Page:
Interview with Chef Michelle Weaver of Charleston Grill and a Recipe for Cauliflower Soup with Truffled Brioche Croutons
Weaver doesn’t think of labeling herself as a “female” chef. The chefs in Charleston all know each other and are friends and she basically feels like one of the “guys”. She is focused more on her cooking and her staff in her role as Executive Chef.
Charleston Place Hotel is visited by guests from all around the world. Chef Weaver’s menu is divided into four styles of cuisine ranging from contemporary Southern inspired dishes to more exotic flavors that include an Indian Curry to satisfy the different tastes that guests may prefer.
Chef Weaver likens ingredients in a dish to “toys”. Of course, when you are a chef your toy stores are the local markets where unusual produce, specialty ingredients and various meats can be found. Many people refer to cookbooks or the internet to find recipes for unusual ingredients. Not Weaver. Weaver enjoys buying things she is unfamiliar with and then playing with them at home to see what works together.
The menu at Charleston Grill changes frequently. Chef Weaver searches for the best quality ingredients she can find and is not limited to using only local ingredients. The only item that is a constant is their signature Charleston Grill Crab Cake. I agree. This one needs to stay on the menu. It is fabulous.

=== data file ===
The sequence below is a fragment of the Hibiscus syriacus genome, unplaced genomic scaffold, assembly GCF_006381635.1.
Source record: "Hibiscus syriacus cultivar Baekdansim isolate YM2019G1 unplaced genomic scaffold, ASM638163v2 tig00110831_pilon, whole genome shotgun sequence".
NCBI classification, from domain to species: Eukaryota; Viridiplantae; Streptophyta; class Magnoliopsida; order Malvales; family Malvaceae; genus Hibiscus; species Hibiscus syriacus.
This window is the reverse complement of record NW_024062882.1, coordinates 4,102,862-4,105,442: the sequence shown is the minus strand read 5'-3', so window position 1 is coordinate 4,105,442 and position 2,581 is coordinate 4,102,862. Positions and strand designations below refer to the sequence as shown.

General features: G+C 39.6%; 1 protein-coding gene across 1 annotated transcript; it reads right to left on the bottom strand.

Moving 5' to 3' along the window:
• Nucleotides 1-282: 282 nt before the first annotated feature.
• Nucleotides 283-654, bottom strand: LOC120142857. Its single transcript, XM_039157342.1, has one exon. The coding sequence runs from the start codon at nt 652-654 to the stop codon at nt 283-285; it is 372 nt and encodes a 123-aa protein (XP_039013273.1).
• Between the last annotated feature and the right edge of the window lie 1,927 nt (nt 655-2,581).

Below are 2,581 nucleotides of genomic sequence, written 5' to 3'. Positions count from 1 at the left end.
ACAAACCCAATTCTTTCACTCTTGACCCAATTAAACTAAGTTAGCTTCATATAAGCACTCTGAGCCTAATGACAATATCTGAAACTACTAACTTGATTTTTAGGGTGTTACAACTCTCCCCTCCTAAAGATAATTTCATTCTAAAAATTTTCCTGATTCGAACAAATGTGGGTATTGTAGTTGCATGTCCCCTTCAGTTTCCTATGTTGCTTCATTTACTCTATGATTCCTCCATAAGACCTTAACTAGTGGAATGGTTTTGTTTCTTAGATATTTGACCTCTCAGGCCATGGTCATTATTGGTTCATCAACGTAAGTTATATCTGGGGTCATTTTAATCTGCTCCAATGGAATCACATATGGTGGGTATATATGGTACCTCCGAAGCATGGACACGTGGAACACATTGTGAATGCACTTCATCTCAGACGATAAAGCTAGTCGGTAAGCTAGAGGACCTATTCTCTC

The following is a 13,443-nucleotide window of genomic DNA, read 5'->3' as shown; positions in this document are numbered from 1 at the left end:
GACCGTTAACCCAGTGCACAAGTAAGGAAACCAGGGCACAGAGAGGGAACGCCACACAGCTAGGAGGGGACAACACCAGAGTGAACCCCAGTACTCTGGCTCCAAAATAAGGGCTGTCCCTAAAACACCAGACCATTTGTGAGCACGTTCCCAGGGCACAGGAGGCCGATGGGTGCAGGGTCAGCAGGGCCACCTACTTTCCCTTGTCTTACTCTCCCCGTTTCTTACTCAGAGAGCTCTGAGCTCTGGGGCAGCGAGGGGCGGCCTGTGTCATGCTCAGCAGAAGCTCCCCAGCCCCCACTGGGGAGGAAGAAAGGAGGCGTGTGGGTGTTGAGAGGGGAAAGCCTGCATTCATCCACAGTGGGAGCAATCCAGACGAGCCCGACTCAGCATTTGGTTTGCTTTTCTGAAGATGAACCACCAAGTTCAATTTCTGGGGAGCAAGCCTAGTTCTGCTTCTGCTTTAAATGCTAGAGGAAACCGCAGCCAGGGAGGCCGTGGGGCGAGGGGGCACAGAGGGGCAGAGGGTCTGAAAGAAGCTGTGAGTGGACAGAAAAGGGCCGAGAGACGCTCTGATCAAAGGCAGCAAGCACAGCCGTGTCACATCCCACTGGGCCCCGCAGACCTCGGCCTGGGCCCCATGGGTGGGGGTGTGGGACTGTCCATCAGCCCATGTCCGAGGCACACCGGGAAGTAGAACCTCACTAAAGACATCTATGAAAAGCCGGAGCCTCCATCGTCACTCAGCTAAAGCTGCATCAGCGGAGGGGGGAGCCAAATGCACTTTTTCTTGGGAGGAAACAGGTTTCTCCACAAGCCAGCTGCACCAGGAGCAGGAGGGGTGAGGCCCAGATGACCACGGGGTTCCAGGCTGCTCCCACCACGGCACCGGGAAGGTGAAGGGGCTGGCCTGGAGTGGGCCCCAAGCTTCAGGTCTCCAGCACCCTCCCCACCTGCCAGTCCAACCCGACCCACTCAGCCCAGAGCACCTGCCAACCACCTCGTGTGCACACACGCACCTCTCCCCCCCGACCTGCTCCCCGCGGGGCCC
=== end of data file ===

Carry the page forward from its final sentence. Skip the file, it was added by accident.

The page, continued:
Affectionately called “Mama” by her culinary team, Weaver grew up cooking next to her mother in their kitchen in Decatur, Alabama. She learned to cook fresh ingredients from their own farm. Southern cooking prepared in a cast iron skillet was how she described the cooking she learned from her mother.
Like many chefs we have interviewed, Weaver cooked at home at an early age and had jobs in various restaurants over the years, but she still chose to go to college to major in marketing. She said she wished that she had known sooner that she could actually make a living doing something that she loved (and that wasn’t marketing ;)). We heard this same thing from Chef Linton Hopkins.
When Weaver was in her mid-20s she made a decision that changed the direction of her life. She packed up her red Cavalier along with money saved from a Summer job and went to the New England Culinary Institute to fulfill her dream of becoming a chef. Following her graduation, she traveled to New Orleans to work with French Chef Daniel Bonnot. From there, she went to The Wild Boar in Nashville where she met Chef Waggoner and began the journey that led her to her current position as Executive Chef.